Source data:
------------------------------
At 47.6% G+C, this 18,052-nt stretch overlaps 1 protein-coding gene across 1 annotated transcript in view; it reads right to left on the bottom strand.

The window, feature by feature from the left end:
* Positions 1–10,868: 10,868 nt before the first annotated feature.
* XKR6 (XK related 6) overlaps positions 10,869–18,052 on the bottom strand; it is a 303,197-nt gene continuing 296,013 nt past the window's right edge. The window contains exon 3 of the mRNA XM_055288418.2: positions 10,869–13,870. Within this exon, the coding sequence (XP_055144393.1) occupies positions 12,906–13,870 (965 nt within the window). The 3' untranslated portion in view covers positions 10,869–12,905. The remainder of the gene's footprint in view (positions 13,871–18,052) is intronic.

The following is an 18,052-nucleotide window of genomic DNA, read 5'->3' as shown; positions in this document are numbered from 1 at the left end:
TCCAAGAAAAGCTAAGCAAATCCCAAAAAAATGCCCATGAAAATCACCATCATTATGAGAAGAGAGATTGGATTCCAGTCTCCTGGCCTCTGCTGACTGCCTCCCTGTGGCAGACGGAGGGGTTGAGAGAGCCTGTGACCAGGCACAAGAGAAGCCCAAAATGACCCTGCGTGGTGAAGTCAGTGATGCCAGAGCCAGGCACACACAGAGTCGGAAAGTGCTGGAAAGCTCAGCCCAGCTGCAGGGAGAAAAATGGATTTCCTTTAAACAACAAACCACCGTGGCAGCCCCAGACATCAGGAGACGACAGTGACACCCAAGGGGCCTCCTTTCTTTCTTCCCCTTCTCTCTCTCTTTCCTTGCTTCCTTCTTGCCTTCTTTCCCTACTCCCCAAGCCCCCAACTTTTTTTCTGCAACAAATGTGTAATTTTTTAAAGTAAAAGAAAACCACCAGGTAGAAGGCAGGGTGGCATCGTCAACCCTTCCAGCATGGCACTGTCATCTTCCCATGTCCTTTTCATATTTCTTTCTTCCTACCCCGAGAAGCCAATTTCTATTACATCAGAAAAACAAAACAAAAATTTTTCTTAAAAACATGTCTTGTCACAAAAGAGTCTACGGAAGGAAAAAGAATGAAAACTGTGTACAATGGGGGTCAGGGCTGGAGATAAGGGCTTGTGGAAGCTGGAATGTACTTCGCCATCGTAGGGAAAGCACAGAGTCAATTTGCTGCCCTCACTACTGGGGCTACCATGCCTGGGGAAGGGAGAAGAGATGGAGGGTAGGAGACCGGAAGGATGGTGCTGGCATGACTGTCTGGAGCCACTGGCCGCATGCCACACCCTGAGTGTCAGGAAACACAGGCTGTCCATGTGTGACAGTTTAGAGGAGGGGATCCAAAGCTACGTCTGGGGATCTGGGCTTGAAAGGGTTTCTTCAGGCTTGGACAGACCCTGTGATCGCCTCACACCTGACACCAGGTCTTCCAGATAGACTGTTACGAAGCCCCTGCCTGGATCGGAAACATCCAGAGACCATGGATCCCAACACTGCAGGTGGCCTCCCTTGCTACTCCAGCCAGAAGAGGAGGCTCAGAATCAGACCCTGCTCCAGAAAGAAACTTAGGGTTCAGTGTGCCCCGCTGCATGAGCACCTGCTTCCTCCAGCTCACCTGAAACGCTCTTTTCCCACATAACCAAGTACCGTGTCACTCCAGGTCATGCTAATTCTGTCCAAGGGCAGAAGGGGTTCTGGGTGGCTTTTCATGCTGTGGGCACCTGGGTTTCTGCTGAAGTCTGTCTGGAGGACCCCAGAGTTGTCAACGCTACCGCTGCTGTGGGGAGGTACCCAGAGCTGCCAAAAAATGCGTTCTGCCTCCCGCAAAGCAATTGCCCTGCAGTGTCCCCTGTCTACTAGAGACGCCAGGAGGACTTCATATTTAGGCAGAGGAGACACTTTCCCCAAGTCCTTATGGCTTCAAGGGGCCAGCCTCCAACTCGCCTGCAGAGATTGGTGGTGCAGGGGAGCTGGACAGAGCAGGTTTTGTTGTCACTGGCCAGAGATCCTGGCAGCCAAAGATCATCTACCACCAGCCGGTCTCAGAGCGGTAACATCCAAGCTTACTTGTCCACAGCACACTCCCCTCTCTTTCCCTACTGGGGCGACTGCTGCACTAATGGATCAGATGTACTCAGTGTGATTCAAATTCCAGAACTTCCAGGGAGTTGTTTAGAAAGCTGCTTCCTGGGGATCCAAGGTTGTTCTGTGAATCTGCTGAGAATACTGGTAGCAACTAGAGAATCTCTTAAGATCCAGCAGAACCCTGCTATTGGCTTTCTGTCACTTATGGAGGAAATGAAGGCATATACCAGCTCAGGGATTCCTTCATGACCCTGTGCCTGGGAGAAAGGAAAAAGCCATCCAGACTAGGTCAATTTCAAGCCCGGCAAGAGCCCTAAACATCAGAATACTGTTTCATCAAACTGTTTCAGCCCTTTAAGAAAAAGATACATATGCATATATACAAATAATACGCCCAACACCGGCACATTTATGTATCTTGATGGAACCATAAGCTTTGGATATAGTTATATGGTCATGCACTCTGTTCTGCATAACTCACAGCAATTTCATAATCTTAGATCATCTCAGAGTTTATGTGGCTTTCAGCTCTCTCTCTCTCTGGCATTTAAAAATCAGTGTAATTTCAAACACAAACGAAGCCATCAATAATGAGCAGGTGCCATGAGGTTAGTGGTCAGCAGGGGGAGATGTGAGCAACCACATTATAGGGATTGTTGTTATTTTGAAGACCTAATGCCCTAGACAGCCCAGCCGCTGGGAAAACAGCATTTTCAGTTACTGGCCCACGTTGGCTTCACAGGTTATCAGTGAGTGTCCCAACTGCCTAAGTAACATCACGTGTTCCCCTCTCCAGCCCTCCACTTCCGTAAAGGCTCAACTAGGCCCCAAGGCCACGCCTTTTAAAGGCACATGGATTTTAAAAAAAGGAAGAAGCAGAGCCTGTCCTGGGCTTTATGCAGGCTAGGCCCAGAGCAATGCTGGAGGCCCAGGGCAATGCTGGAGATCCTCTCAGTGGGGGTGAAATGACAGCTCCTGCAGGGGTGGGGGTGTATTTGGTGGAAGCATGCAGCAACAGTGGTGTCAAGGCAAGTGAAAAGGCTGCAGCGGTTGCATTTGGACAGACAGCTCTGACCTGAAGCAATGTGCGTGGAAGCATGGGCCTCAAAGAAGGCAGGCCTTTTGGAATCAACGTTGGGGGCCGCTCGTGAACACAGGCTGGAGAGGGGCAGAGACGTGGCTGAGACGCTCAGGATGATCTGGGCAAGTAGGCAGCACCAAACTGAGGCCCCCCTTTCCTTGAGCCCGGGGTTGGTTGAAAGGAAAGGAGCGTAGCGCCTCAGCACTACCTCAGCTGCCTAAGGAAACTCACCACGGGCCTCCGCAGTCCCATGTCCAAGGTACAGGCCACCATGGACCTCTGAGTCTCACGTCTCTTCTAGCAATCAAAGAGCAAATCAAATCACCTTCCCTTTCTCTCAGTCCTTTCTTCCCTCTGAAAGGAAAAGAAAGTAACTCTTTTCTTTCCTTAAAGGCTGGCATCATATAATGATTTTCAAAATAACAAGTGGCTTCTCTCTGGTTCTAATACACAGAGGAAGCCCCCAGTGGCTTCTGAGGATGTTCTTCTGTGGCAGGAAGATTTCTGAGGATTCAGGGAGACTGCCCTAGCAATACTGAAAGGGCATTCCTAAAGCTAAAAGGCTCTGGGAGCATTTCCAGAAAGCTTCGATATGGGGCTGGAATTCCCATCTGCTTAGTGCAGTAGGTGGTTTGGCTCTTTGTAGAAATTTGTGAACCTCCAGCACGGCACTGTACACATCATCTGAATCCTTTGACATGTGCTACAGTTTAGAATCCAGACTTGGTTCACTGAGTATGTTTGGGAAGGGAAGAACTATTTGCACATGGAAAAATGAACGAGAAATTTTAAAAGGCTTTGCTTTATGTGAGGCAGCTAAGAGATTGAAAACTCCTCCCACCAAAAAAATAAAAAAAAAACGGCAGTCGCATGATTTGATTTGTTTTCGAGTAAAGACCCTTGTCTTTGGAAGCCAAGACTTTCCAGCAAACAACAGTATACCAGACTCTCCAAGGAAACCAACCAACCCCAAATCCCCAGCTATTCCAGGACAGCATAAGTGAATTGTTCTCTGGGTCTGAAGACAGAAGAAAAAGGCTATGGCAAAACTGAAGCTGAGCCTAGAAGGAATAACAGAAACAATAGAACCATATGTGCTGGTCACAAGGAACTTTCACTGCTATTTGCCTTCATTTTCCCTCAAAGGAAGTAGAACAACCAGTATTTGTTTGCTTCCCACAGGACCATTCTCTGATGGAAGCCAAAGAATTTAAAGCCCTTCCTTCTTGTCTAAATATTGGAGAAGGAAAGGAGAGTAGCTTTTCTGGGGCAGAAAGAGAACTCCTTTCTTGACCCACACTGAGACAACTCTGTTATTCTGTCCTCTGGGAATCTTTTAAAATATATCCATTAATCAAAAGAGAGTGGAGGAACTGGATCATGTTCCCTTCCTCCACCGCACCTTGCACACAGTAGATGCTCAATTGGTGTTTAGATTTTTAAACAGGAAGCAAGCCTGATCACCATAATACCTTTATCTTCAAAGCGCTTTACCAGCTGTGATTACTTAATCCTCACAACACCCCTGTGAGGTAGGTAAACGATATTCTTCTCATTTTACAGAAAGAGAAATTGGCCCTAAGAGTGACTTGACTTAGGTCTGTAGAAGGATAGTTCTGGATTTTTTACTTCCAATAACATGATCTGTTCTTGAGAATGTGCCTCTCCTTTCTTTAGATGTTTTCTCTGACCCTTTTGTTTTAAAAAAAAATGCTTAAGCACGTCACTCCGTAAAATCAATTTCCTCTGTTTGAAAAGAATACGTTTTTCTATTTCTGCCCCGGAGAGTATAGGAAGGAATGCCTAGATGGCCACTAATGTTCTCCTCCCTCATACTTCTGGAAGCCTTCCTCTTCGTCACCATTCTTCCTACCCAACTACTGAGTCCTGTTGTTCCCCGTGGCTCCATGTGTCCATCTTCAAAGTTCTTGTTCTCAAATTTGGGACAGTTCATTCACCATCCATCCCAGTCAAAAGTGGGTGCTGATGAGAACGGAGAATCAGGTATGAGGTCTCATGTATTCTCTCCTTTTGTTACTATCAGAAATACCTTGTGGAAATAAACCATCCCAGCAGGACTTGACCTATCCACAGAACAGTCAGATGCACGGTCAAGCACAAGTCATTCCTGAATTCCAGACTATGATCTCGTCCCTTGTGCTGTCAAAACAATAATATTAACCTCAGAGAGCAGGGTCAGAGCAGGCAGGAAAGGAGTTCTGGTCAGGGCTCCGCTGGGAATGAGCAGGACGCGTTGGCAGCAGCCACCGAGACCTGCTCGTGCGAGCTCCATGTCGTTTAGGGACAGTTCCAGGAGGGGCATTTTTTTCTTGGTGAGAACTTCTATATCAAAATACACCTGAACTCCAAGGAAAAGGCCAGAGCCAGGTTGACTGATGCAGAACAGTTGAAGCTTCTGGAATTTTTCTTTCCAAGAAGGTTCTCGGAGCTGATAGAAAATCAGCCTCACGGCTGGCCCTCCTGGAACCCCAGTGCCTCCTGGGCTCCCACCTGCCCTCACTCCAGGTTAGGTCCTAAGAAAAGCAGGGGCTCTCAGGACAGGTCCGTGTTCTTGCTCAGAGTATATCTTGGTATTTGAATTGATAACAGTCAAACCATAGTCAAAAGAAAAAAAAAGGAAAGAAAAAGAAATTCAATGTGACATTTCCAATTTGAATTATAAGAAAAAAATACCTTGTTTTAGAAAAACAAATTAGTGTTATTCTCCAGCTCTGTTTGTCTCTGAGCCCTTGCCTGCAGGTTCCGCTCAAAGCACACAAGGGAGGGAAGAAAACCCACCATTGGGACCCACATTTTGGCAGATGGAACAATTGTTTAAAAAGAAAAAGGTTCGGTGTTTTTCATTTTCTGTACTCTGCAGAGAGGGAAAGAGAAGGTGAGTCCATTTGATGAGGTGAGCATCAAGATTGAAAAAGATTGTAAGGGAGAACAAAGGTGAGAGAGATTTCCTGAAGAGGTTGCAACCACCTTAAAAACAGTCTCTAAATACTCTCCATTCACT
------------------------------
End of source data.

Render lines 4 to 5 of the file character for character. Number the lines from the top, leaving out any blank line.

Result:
* XKR6 (XK related 6) overlaps positions 10,869–18,052 on the bottom strand; it is a 303,197-nt gene continuing 296,013 nt past the window's right edge. The window contains exon 3 of the mRNA XM_055288418.2: positions 10,869–13,870. Within this exon, the coding sequence (XP_055144393.1) occupies positions 12,906–13,870 (965 nt within the window). The 3' untranslated portion in view covers positions 10,869–12,905. The remainder of the gene's footprint in view (positions 13,871–18,052) is intronic.

The following is an 18,052-nucleotide window of genomic DNA, read 5'->3' as shown; positions in this document are numbered from 1 at the left end: